Czech coal commission recommends 2038 phase-out date
The target is later than the one set by countries like France but on par with that of Germany.
The Czech Republic’s national commission on the future of coal recommended on Friday that the country phase out the fossil fuel by 2038.
The commission had also discussed two other possible dates — 2033 or 2043.
Although the target is later than the one set by countries like France, which plans to ditch coal by the end of 2022, it is on par with the phase-out date recently set by Germany, and significantly ahead of Poland’s 2049 deadline.
Coal generates nearly half of the electricity produced in the Czech Republic; Prague plans on expanding its nuclear capacity as it phases out its coal mining operations in the Usti, Moravian-Silesian and Karlovy Vary regions.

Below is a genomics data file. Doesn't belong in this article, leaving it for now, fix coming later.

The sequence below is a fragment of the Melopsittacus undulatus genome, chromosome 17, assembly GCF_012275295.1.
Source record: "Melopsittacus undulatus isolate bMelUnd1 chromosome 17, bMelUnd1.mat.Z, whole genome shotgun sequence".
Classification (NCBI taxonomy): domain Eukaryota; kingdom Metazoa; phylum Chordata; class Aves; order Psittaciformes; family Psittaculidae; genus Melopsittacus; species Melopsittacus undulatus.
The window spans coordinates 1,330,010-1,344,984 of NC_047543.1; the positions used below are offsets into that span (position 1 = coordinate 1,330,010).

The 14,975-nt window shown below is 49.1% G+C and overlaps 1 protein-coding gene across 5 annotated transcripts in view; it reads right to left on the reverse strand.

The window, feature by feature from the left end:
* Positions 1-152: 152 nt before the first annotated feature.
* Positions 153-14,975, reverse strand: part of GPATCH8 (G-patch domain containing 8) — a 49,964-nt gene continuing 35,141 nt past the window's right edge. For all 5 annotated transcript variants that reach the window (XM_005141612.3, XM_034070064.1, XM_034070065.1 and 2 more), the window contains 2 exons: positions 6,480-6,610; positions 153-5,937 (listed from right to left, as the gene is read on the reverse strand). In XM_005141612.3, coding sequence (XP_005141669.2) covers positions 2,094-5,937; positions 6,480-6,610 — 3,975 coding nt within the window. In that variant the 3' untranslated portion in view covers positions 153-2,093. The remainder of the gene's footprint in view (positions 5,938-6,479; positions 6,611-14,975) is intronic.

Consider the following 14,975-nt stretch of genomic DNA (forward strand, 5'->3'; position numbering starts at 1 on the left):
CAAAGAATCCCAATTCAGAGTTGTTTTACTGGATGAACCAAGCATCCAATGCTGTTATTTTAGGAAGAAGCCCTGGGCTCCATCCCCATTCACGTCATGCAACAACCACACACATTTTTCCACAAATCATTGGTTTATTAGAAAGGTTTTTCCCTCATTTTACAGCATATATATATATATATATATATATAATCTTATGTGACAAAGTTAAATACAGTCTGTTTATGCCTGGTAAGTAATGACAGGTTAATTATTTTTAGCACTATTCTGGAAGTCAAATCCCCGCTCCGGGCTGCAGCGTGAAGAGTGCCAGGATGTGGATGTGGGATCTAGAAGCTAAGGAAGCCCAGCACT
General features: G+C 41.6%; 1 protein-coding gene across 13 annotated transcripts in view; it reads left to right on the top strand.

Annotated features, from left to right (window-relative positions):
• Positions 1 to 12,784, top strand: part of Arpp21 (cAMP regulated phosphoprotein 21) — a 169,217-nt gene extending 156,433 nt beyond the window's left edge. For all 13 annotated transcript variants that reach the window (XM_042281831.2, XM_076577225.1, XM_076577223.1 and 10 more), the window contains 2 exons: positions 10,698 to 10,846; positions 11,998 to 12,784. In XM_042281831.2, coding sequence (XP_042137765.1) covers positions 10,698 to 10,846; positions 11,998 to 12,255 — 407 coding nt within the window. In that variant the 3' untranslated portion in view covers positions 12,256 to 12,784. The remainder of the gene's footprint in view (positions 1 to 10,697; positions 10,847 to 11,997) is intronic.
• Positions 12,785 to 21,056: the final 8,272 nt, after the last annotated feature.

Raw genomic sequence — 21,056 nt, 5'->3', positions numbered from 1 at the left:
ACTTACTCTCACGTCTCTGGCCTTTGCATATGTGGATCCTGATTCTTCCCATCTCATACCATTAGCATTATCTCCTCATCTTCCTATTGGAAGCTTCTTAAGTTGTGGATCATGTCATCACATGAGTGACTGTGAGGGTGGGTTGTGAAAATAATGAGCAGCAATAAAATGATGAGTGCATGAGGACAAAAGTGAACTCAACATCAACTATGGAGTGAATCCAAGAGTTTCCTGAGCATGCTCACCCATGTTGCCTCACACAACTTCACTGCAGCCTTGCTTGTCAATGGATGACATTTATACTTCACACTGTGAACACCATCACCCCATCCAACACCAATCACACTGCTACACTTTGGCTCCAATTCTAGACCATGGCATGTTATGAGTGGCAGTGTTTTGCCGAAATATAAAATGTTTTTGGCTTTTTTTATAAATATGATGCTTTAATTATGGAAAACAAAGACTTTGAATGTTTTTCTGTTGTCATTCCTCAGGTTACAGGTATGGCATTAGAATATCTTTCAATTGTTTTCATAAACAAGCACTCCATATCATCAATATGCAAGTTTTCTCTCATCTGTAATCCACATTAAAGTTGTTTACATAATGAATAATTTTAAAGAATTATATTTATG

The coal commission’s recommendation is set to be reviewed by the Czech government, which has said that it is open to reviewing the deadline over the next five years.
Environmentalist groups called on the government to reject the commission’s recommendation and opt for a more ambitious 2030 phase-out, without which they say that the country will not meet its Paris Agreement objectives.
“We need to phase out coal in the Czech Republic in the next decade if we’re to play our part in tackling the climate crisis,” said Jiri Koželouh, head of climate and energy at Friends of the Earth Czech Republic. “A 2038 coal phase-out is sold as a compromise, but you can’t compromise with reality.”